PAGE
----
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USS Mount Whitney (LCC-20)


Command and Control Ship


Commissioned in 1971, USS Mount Whitney continues in active service with the United States Navy today, making her home port abroad in Gaeta, Italy.
Authored By: Staff Writer | Edited: 7/19/2017
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Specifications


Year: 1971
Ships-in-Class: 2
Named Ships: USS Blue Ridge (LCC-19); USS Mount Whitney (LCC-20)
Roles: Amphibious Operations Support; Fleet Support; Specialized/Utility;
Complement: 325
Length: 620 ft (188.98 m)
Width: 108.2 ft (32.98 m)
Height: 30 ft (9.14 m)
Displacement (Surface): 18,400 tons
Propulsion: 2 x Boilers with 1 x Geared steam turbine driving 1 x shaft.
Speed (Surface): 23 kts (26 mph)
Range: 10,002 nm (11,510 miles; 18,524 km)
Operators: United States
The Blue Ridge-class command ship group was formed during the Cold War in the late 1960s and went on to include USS Blue Ridge (LCC-19) and USS Mount Whitney (LCC-20). Still in service today, the class has been continuously outfitted with the latest in Command and Control (CC2) systems as well as secured intelligence-gathering and communications systems, making them the primary post for commanders during naval-related operations (both in peacetime and wartime).

USS Mount Whitney was ordered on August 10th, 1966 and saw her keel laid down on January 8th, 1969. She was launched on January 8th, 1970 and formally commissioned on January 16th, 1971. With her commitment to NATO operations in and around Europe, she makes her homeport in Gaeta, Italy and continues in active service today (2017). USS Blue Ridge (LCC-19) is stationed at Yokosuka, Japan.

Mount Whitney displaces 18,400 tons under load and holds an overall length of 620 feet, a beam of 108 feet and a draught down to 29.7 feet. Her propulsion scheme is conventional, fed by two boilers supplying a single geared turbine driving a single shaft. The onboard complement is 170 made up of officers and enlisted crew while a further 155 are formed from civilian sailors from Military Sealift Command. Up to 930 total personnel can be carried.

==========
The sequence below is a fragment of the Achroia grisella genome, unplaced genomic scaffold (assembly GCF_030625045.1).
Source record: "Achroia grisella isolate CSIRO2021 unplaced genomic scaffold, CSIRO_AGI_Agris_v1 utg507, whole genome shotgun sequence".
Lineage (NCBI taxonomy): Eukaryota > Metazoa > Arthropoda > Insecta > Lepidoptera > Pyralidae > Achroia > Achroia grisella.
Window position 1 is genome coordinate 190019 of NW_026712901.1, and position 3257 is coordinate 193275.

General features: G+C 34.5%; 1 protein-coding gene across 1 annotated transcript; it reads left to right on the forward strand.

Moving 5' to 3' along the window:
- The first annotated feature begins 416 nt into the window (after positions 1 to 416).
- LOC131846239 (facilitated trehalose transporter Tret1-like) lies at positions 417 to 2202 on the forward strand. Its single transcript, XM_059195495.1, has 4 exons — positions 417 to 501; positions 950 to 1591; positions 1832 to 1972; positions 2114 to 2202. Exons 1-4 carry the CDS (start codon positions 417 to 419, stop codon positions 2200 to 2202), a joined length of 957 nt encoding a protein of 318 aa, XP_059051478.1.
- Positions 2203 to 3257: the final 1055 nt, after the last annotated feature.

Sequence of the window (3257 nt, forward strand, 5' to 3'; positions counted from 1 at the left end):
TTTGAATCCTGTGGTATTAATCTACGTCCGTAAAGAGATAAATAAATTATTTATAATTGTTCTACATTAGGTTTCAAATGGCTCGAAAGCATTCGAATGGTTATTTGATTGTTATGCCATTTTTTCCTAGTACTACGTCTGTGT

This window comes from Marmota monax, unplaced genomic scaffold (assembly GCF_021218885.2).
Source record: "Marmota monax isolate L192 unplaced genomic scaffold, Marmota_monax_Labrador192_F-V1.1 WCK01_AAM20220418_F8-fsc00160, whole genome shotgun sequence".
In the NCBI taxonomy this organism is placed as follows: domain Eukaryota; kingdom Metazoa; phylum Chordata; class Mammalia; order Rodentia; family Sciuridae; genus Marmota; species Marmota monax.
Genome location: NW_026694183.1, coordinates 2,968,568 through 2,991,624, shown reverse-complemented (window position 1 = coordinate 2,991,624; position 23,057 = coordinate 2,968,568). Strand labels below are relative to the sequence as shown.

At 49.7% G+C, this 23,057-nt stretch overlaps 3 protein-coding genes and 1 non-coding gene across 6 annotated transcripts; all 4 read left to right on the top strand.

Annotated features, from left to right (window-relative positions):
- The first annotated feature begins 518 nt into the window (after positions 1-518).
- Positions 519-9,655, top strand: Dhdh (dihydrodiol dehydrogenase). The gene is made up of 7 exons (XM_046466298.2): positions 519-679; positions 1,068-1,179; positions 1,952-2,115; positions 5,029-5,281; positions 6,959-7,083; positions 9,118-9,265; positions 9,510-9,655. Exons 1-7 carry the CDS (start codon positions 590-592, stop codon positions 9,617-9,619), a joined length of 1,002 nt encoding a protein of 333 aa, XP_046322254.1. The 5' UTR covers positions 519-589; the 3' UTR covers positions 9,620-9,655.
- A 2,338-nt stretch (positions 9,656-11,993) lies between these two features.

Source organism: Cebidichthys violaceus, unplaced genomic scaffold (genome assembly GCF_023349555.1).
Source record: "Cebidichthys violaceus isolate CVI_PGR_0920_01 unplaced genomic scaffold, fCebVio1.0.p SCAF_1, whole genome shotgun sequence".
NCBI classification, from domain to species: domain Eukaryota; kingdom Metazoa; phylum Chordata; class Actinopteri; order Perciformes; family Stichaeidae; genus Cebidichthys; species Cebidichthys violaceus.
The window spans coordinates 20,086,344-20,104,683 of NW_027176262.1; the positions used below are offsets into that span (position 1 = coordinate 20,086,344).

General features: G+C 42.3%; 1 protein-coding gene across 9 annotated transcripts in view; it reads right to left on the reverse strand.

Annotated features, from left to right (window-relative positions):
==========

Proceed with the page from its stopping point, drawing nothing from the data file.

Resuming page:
Armament is purely self-defensive in nature and led by 2 x 25mm Bushmaster automatic cannons. This is backed by 2 x 20mm Phalanx Close-In Weapon Systems (CIWSs). For extreme close-in defense, the vessel carried up to 4 x 0.50 caliber Browning M2 heavy machine guns. Mark 36 SRBOC ("Super-Rapid Bloom Offboard Countermeasures and decoy-launching system") units serve to launch rocketed chaff in an effort to confuse incoming enemy missiles.

The warship's profile is unique as the deck line is unbroken for the length of the ship (bow to stern). At midships is the bridge superstructure containing the exposed mast works as well as the radar and communications fits. Over near-stern is a secondary, slab-sided mast structure capped by a dome. Over the stern proper is a landing zone for a single medium-lift navy helicopter - the standard today (2017) being a Sikorsky MH-60S Knight Hawk (detailed elsewhere on this site).

To date, USS Mount Whitney has participated in several high profile operations: the Haiti intervention of 1994-1995 through 'Operation Uphold Democracy', the invasion of Afghanistan (beginning November 2002) with Central Command as part of the 'War on Terror', humanitarian support during the Russo-Georgian War of 2008, and UN support concerning the Civil War in Libya. In February of 2013, she entered a period of overhauling and returned to service that April. In 2014, she formed part of the American security arm at the Sochi Olympics hosted by Russia.






Armament



2 x 20mm Phalanx Close-In Weapon Systems (CIWSs)
2 x 25mm Bushmaster autocannons
4 x 12.7mm Browning M2 heavy machine guns

Air Wing



1 x Sikorsky SH-60 Knight Hawk Navy helicopter
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